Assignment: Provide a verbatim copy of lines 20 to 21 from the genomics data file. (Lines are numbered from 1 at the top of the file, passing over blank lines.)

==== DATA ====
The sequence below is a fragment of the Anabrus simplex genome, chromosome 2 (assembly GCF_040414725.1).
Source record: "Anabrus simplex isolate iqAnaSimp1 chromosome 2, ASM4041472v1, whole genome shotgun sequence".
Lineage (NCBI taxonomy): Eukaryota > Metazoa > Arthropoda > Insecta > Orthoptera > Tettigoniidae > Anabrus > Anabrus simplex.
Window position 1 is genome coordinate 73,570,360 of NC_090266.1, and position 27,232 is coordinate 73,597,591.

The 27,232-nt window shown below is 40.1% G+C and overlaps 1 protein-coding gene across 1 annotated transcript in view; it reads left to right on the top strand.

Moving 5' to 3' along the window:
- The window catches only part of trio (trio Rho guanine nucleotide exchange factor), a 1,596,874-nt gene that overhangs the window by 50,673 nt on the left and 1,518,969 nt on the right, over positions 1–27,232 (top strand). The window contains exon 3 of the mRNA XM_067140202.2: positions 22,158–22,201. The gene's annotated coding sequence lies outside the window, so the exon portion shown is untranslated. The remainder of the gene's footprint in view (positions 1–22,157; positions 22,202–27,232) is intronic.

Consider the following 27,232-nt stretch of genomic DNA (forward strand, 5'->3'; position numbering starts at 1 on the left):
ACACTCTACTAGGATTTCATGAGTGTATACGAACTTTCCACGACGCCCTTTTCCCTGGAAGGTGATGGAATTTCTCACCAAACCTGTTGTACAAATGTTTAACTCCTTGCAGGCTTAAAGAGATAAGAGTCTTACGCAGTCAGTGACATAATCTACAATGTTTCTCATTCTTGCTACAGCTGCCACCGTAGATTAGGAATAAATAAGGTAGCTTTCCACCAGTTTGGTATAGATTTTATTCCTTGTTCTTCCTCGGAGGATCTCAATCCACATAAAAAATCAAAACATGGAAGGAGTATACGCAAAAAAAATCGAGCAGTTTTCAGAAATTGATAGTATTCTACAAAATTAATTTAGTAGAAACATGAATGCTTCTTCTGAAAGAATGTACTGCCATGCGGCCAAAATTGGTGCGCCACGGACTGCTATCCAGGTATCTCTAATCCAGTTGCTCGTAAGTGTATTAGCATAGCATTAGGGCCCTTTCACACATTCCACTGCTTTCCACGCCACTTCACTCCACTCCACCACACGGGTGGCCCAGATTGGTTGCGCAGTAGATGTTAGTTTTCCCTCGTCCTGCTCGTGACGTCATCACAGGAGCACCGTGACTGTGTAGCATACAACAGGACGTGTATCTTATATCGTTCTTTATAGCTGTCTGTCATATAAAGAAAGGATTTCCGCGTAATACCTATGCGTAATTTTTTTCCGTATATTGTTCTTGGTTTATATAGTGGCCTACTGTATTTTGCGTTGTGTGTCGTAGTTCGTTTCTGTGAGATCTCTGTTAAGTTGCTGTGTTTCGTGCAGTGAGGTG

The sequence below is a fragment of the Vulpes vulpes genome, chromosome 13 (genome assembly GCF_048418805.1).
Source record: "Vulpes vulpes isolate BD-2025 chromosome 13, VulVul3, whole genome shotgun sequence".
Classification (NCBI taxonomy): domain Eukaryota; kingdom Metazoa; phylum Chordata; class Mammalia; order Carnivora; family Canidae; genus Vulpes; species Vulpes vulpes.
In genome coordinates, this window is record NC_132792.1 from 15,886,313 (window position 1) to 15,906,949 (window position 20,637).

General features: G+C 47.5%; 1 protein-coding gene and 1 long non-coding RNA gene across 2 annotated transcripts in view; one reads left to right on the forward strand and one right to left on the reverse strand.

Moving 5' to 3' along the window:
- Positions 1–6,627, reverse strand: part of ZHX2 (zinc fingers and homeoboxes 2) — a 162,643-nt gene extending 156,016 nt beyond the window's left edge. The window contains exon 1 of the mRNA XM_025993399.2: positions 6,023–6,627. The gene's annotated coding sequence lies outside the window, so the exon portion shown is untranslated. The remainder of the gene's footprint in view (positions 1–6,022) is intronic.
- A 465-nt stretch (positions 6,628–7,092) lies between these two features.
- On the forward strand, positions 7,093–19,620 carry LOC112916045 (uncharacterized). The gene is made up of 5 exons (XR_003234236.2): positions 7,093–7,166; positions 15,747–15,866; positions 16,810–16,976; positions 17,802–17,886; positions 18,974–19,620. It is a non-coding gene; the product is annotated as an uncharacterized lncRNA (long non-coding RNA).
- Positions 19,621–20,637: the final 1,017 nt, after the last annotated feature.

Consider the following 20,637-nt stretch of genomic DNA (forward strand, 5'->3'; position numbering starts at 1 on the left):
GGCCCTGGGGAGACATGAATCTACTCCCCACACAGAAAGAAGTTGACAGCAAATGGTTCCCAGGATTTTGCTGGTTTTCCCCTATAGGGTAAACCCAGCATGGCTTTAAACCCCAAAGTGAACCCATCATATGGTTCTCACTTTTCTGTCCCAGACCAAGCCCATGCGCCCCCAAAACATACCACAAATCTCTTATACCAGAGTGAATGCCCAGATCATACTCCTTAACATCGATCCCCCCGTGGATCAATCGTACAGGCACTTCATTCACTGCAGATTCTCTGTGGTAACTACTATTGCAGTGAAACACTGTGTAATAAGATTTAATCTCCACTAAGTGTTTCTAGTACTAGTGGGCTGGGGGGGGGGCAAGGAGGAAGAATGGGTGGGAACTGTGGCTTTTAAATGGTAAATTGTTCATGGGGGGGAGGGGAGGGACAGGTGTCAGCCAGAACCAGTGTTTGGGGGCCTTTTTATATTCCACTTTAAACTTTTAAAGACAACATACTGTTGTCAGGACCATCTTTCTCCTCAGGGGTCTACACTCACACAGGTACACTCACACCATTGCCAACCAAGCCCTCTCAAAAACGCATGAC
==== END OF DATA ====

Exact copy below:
Consider the following 20,637-nt stretch of genomic DNA (forward strand, 5'->3'; position numbering starts at 1 on the left):
GGCCCTGGGGAGACATGAATCTACTCCCCACACAGAAAGAAGTTGACAGCAAATGGTTCCCAGGATTTTGCTGGTTTTCCCCTATAGGGTAAACCCAGCATGGCTTTAAACCCCAAAGTGAACCCATCATATGGTTCTCACTTTTCTGTCCCAGACCAAGCCCATGCGCCCCCAAAACATACCACAAATCTCTTATACCAGAGTGAATGCCCAGATCATACTCCTTAACATCGATCCCCCCGTGGATCAATCGTACAGGCACTTCATTCACTGCAGATTCTCTGTGGTAACTACTATTGCAGTGAAACACTGTGTAATAAGATTTAATCTCCACTAAGTGTTTCTAGTACTAGTGGGCTGGGGGGGGGGCAAGGAGGAAGAATGGGTGGGAACTGTGGCTTTTAAATGGTAAATTGTTCATGGGGGGGAGGGGAGGGACAGGTGTCAGCCAGAACCAGTGTTTGGGGGCCTTTTTATATTCCACTTTAAACTTTTAAAGACAACATACTGTTGTCAGGACCATCTTTCTCCTCAGGGGTCTACACTCACACAGGTACACTCACACCATTGCCAACCAAGCCCTCTCAAAAACGCATGAC